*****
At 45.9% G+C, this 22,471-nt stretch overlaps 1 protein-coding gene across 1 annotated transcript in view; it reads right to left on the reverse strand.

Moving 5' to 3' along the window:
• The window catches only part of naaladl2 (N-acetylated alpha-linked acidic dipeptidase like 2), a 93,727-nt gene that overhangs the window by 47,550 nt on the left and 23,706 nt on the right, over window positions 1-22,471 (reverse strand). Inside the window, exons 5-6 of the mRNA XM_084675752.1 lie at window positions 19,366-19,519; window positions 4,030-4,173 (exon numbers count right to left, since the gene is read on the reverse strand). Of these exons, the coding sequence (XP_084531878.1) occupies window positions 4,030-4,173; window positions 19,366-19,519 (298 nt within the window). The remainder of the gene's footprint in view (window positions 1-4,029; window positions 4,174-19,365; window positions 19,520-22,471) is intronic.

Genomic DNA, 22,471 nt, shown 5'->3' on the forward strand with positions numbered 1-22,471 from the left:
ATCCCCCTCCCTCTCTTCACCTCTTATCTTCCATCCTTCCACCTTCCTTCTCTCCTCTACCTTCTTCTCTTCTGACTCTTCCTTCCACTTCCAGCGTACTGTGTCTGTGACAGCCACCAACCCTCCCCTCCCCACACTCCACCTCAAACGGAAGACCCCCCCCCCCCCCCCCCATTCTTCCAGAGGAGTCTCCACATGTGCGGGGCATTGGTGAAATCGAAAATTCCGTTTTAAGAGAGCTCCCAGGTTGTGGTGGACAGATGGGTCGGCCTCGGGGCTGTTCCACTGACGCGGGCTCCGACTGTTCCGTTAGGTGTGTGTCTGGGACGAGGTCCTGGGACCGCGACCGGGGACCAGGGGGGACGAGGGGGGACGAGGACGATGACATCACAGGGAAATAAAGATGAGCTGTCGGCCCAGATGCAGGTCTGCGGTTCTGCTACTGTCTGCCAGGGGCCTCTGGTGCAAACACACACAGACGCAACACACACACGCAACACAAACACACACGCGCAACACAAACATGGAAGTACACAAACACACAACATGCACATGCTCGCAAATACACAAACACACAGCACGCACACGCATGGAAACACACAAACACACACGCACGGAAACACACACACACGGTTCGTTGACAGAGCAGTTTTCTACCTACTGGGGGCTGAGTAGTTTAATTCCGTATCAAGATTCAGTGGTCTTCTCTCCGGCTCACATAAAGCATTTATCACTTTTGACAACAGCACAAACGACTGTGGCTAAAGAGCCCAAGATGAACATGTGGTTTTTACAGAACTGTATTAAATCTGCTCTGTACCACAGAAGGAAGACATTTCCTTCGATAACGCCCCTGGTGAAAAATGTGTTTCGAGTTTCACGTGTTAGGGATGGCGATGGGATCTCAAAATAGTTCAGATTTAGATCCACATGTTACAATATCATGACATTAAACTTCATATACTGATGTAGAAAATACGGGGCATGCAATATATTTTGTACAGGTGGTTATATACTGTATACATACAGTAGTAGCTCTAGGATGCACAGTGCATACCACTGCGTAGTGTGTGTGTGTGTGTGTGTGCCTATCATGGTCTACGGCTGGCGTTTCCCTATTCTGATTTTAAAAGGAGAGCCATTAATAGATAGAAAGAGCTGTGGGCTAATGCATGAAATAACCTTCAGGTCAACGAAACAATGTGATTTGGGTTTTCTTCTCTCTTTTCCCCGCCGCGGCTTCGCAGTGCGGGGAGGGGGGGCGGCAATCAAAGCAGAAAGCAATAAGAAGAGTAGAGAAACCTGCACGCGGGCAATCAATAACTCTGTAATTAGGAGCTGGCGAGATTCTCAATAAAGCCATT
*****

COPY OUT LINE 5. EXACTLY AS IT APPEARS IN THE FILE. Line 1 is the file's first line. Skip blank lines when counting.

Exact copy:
ATCCCCCTCCCTCTCTTCACCTCTTATCTTCCATCCTTCCACCTTCCTTCTCTCCTCTACCTTCTTCTCTTCTGACTCTTCCTTCCACTTCCAGCGTACTGTGTCTGTGACAGCCACCAACCCTCCCCTCCCCACACTCCACCTCAAACGGAAGACCCCCCCCCCCCCCCCCCATTCTTCCAGAGGAGTCTCCACATGTGCGGGGCATTGGTGAAATCGAAAATTCCGTTTTAAGAGAGCTCCCAGGTTGTGGTGGACAGATGGGTCGGCCTCGGGGCTGTTCCACTGACGCGGGCTCCGACTGTTCCGTTAGGTGTGTGTCTGGGACGAGGTCCTGGGACCGCGACCGGGGACCAGGGGGGACGAGGGGGGACGAGGACGATGACATCACAGGGAAATAAAGATGAGCTGTCGGCCCAGATGCAGGTCTGCGGTTCTGCTACTGTCTGCCAGGGGCCTCTGGTGCAAACACACACAGACGCAACACACACACGCAACACAAACACACACGCGCAACACAAACATGGAAGTACACAAACACACAACATGCACATGCTCGCAAATACACAAACACACAGCACGCACACGCATGGAAACACACAAACACACACGCACGGAAACACACACACACGGTTCGTTGACAGAGCAGTTTTCTACCTACTGGGGGCTGAGTAGTTTAATTCCGTATCAAGATTCAGTGGTCTTCTCTCCGGCTCACATAAAGCATTTATCACTTTTGACAACAGCACAAACGACTGTGGCTAAAGAGCCCAAGATGAACATGTGGTTTTTACAGAACTGTATTAAATCTGCTCTGTACCACAGAAGGAAGACATTTCCTTCGATAACGCCCCTGGTGAAAAATGTGTTTCGAGTTTCACGTGTTAGGGATGGCGATGGGATCTCAAAATAGTTCAGATTTAGATCCACATGTTACAATATCATGACATTAAACTTCATATACTGATGTAGAAAATACGGGGCATGCAATATATTTTGTACAGGTGGTTATATACTGTATACATACAGTAGTAGCTCTAGGATGCACAGTGCATACCACTGCGTAGTGTGTGTGTGTGTGTGTGTGCCTATCATGGTCTACGGCTGGCGTTTCCCTATTCTGATTTTAAAAGGAGAGCCATTAATAGATAGAAAGAGCTGTGGGCTAATGCATGAAATAACCTTCAGGTCAACGAAACAATGTGATTTGGGTTTTCTTCTCTCTTTTCCCCGCCGCGGCTTCGCAGTGCGGGGAGGGGGGGCGGCAATCAAAGCAGAAAGCAATAAGAAGAGTAGAGAAACCTGCACGCGGGCAATCAATAACTCTGTAATTAGGAGCTGGCGAGATTCTCAATAAAGCCATT